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Being semi-exposed is both daring and cautious. Like dipping one toe into a cold lake, it permits us to experiment safely. We take comfort in the knowledge that we never have to commit to complete, naked revelation, but is there harm in not just jumping blind? Can we fully experience life if we exist perpetually midway between one complete state and another? The current exhibition at Rhys Gallery owes much of its considerable success to its brave attempt to respond to those two questions. The show succeeds, not by providing answers, but by frankly and openly discussing the at once excruciating and comforting process of incomplete disclosure.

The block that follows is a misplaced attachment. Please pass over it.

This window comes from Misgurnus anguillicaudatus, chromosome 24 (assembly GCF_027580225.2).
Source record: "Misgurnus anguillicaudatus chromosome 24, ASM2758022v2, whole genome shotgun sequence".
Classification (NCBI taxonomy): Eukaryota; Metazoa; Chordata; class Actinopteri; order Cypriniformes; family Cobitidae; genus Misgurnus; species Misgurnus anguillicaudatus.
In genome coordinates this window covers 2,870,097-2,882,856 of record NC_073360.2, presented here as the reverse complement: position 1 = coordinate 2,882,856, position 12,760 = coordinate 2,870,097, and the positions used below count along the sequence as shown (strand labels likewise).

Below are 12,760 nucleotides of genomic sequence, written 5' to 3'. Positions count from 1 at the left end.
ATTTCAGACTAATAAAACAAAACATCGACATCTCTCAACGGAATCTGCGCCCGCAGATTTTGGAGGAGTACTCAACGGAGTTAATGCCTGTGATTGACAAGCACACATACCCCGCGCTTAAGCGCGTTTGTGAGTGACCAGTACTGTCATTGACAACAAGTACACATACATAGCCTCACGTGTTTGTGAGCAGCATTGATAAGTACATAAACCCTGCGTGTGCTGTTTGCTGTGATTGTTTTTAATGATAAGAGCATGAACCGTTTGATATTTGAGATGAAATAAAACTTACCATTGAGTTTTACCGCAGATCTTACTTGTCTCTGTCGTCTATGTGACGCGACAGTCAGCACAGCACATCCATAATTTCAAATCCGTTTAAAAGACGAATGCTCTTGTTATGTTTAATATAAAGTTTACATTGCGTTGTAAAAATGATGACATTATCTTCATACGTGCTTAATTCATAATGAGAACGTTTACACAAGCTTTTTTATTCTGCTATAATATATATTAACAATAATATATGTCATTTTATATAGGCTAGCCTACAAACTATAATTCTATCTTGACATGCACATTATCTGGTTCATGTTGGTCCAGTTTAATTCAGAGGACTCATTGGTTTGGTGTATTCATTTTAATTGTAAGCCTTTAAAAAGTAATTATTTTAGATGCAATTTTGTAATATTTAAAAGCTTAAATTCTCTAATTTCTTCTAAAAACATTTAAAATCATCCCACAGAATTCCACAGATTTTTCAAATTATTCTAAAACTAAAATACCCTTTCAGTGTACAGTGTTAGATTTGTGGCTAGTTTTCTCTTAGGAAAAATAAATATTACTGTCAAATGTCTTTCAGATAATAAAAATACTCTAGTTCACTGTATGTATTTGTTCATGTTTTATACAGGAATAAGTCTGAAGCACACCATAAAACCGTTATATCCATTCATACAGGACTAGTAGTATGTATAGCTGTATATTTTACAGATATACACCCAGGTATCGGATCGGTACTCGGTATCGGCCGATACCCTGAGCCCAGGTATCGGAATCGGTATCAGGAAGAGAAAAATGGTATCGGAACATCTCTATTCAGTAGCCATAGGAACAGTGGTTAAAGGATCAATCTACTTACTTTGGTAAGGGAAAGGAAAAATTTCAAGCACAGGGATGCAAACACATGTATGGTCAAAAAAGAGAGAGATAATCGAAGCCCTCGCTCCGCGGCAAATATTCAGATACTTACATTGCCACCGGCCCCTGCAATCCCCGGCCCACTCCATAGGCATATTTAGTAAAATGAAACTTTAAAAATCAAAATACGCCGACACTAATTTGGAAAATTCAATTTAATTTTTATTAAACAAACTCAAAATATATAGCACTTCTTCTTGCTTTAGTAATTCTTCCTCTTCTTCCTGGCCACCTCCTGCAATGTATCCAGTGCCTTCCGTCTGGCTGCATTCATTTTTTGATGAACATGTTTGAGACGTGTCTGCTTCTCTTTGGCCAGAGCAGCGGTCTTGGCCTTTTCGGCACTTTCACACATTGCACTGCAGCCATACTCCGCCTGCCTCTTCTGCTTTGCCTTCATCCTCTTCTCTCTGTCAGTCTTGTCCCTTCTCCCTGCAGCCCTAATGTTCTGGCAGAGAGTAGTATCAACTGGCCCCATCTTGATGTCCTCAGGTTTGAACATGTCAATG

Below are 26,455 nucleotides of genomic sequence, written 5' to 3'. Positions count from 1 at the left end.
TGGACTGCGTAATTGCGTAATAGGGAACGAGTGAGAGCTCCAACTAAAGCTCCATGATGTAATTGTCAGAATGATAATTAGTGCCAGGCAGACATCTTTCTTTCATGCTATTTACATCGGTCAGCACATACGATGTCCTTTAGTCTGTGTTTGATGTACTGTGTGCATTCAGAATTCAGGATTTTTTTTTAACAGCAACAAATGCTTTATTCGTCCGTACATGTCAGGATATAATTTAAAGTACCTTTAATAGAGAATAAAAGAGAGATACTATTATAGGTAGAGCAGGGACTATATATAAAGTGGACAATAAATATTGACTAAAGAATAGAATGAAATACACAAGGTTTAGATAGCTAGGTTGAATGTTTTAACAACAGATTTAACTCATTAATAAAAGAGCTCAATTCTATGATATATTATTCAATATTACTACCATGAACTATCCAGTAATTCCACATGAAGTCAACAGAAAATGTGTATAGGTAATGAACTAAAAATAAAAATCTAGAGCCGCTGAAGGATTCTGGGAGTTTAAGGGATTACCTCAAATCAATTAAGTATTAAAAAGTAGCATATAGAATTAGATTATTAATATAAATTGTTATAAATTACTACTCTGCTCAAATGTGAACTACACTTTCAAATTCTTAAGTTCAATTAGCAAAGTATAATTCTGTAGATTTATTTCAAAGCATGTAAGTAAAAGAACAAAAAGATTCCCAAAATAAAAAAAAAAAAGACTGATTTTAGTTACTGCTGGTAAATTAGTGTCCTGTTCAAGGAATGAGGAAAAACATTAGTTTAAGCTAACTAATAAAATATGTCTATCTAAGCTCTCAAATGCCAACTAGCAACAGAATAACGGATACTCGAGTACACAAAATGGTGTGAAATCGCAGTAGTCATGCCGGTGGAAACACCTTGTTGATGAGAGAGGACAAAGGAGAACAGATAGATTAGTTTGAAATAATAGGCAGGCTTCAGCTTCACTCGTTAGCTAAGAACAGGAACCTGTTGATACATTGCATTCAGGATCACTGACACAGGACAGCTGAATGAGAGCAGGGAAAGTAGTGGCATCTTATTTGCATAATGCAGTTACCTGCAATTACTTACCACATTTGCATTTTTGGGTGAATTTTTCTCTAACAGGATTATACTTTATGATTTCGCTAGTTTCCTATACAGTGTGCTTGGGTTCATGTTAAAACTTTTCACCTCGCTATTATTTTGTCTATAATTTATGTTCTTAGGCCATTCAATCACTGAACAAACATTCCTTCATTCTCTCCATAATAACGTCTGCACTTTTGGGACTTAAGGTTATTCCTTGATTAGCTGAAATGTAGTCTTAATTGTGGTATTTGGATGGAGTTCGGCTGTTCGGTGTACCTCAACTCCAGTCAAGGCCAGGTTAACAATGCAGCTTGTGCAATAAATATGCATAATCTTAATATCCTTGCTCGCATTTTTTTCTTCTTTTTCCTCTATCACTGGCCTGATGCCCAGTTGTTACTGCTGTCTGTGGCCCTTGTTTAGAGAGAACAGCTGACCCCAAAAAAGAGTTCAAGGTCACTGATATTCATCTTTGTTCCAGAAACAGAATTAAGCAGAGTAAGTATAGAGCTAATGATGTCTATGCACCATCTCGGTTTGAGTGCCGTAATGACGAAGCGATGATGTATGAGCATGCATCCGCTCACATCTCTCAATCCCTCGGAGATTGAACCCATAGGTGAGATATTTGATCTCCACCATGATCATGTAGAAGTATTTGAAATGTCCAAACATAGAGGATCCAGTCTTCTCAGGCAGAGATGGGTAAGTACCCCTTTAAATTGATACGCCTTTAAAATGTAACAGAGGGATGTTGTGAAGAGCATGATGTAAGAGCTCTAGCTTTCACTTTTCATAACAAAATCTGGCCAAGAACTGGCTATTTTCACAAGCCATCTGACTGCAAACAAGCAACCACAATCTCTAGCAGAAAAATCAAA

"Peeling Back the Curtain", curated by TT Baum and including works by Baum, Natalie Lachall and Zoe Sundra, earnestly examines lives lived in an in-between state of partial nudity. Addressing the overlaps of social, sexual, physical and emotional oddities, the show excels at avoiding the clichés that stain much work about these subjects. Baum deserves praise for his curatorial feat. He, Lachall, and Sundra also merit applause for their thoughtful, earnest and successful artworks.